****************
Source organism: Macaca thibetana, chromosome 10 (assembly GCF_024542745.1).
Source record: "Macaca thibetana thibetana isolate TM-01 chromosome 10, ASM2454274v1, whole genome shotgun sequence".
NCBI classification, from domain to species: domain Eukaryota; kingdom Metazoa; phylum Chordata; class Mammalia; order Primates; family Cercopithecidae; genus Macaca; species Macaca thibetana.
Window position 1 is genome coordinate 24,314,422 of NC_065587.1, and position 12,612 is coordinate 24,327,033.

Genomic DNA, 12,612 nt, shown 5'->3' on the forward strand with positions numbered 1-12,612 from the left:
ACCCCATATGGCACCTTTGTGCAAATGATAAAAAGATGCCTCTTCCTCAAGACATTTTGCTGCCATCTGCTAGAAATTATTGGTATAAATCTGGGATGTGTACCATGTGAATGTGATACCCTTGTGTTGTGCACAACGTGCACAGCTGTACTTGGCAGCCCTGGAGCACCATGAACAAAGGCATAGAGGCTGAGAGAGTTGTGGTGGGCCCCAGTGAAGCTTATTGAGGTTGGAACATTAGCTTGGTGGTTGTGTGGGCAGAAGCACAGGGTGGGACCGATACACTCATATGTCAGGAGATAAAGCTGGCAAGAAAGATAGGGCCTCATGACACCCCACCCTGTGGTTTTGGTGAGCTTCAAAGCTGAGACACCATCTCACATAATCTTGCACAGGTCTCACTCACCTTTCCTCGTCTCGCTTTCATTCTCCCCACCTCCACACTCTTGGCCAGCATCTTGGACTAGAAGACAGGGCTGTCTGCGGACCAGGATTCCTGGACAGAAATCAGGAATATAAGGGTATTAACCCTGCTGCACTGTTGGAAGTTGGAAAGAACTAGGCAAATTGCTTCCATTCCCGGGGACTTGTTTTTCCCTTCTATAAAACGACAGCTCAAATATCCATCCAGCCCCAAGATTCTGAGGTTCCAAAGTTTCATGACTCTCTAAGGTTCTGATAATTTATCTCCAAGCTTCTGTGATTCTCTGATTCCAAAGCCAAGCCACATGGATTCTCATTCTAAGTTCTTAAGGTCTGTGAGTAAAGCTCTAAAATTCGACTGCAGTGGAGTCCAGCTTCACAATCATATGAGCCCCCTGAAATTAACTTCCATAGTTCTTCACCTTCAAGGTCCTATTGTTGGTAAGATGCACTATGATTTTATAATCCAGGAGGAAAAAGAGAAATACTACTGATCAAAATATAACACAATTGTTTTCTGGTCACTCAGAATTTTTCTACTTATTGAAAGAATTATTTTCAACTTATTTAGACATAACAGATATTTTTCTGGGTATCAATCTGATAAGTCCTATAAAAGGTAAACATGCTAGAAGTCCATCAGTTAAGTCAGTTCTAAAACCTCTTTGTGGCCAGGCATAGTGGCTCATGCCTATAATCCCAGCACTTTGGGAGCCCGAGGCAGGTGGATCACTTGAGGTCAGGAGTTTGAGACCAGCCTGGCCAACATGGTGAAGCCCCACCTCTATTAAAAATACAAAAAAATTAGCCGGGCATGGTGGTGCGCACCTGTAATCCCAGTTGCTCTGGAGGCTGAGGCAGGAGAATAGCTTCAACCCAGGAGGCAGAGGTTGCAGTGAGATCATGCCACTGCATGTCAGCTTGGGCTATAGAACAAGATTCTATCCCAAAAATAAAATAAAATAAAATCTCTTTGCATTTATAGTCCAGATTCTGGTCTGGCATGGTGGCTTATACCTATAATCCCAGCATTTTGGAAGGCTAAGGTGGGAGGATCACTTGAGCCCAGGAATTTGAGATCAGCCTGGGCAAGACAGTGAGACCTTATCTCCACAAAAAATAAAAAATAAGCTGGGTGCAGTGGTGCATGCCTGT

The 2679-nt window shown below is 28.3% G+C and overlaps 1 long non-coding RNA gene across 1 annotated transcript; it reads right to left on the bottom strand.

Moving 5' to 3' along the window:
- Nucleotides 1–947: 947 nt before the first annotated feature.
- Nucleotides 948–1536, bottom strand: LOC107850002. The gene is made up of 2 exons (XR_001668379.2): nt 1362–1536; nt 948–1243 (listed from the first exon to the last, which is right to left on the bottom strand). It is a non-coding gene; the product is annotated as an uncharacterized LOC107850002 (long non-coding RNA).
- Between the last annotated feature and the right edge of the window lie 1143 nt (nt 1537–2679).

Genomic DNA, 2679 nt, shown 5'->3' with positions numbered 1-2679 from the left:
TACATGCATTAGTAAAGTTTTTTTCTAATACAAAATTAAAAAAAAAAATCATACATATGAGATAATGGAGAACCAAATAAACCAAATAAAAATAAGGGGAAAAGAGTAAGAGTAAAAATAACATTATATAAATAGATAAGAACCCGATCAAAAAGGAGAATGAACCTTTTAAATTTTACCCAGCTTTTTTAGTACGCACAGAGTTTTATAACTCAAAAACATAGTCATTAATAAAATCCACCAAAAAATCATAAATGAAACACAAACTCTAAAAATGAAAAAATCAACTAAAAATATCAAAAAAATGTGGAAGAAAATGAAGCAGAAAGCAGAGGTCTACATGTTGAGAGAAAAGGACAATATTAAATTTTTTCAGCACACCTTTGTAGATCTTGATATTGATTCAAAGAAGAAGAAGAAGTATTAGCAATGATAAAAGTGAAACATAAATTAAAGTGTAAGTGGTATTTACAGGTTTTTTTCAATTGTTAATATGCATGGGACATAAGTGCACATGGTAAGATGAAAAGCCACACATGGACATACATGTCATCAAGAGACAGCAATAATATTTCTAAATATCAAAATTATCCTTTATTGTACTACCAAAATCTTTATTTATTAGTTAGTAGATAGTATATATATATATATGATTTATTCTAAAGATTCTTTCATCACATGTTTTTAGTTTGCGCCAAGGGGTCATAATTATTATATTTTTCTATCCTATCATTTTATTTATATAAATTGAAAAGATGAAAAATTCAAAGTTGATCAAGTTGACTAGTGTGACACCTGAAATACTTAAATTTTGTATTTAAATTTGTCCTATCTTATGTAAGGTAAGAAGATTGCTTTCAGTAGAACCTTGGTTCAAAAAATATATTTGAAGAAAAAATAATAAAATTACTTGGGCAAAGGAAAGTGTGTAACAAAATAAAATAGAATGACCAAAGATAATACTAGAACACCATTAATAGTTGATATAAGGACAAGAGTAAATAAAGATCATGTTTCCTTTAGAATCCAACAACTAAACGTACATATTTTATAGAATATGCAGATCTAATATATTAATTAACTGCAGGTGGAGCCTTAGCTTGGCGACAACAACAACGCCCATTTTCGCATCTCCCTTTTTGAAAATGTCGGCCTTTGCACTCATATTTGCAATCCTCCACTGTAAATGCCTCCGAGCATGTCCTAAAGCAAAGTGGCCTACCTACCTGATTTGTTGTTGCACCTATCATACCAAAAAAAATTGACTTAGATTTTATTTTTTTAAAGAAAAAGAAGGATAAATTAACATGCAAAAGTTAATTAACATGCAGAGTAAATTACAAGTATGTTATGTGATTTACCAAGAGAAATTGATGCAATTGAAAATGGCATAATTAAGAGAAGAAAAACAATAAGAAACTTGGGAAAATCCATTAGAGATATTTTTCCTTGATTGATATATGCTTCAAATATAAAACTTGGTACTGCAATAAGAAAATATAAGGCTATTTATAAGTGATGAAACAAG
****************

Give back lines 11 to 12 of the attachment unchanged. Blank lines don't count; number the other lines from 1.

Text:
- Between the last annotated feature and the right edge of the window lie 1143 nt (nt 1537–2679).

Genomic DNA, 2679 nt, shown 5'->3' with positions numbered 1-2679 from the left: